staycation for canines

The sad look that Comet gave me the fourth time I came back into the house that morning said enough. “Just go, already!” Three times to check I brought everything. The last time to check the water bowls for the critters.. The looks began the day before when we set out the items we were taking for our getaway to the mountains. Traveling by car for a few days, a list of items gets set out and checked off as these are packed. One wants to be sure to bring the basics: toiletries, medicines, and a few changes of clothes for changeable weather. But no leashes, blankets, nor dog treats. We are not taking the dogs with us.

Planning for a few days of vacation in Yosemite, were we to bring the dogs with us, might be different if we traveled by RV. A sedan poses significant challenges to the comfort of two humans and two pets however. Even before COVID, hotel rooms for guests with large dogs were few. In campgrounds (other than Camp 4), pets are allowed. They must remain leashed and under control, and may be walked on the paved roads, but not on trails. They are not allowed in public buildings. `While Yosemite Hospitality operates a pet kennel between May and September, visitors must bring their licensing and have up to date shot records. Selfishly, that requires us planning a trip at the height of the visitor season. Comet and Dexter would be in the care of strangers.. We decided a “staycation” for them was the best idea.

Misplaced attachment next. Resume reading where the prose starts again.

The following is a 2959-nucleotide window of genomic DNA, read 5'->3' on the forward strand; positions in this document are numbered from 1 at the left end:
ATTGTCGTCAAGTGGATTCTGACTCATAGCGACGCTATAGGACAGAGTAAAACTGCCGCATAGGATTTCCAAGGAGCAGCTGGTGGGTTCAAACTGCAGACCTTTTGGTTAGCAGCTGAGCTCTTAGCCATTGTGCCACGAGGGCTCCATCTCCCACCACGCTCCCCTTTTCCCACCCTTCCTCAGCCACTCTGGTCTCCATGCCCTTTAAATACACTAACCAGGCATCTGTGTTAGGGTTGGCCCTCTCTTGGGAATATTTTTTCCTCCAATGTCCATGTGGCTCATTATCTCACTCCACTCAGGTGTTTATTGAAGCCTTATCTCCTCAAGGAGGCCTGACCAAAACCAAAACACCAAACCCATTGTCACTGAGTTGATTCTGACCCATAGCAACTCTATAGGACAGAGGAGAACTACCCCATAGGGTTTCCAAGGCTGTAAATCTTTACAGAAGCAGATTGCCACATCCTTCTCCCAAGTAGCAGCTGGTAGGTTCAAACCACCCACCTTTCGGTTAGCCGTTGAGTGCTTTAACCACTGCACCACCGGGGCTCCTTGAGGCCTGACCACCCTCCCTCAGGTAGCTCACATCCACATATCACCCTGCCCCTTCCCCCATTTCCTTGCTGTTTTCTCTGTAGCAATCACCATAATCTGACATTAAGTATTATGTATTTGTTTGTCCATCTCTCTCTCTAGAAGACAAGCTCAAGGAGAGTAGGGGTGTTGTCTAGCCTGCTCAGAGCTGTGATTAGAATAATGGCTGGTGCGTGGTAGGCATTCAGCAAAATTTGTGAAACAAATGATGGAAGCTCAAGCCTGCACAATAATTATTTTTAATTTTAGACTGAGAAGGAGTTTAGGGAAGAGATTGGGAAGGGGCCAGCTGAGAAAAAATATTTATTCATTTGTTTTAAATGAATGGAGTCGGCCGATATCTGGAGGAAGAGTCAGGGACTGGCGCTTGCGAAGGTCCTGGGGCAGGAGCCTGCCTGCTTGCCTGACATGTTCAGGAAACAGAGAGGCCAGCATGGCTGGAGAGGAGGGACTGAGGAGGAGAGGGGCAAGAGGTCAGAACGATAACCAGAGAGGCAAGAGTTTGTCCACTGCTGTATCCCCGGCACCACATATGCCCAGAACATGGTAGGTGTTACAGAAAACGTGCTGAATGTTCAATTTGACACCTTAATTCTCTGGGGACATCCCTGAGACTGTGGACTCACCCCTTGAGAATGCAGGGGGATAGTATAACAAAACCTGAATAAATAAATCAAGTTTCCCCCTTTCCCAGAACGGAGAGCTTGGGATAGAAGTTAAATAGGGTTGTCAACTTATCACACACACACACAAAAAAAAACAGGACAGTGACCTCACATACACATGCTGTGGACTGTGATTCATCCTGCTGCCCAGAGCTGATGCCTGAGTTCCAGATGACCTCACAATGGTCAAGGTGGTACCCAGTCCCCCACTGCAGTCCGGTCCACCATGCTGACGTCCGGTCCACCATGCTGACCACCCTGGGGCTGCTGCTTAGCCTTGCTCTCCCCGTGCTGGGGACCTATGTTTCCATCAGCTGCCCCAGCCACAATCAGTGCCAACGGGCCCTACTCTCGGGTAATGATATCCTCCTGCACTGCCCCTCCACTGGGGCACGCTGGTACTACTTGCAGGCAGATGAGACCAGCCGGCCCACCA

How do you responsibly plan for your pets to be looked after at home for a couple days? In advance, we made requests to friends for whom previously we have helped feed and attend to their pets. Using a calendar , we accommodated their available time. We left brief instructions food and dog snacks out. Brief instructions for food, neighbors’ telephone numbers, and several water buckets to keep the dogs hydrated. They will check in and let us know the fellows are not suffering our departure. Plenty of food, wet and dry, and dog biscuits. With a doggie door, they have little chance to be stuck inside. With air conditioning, fresh water and comfortable surroundings, they may not miss a thing.

Photo by E Saretsky


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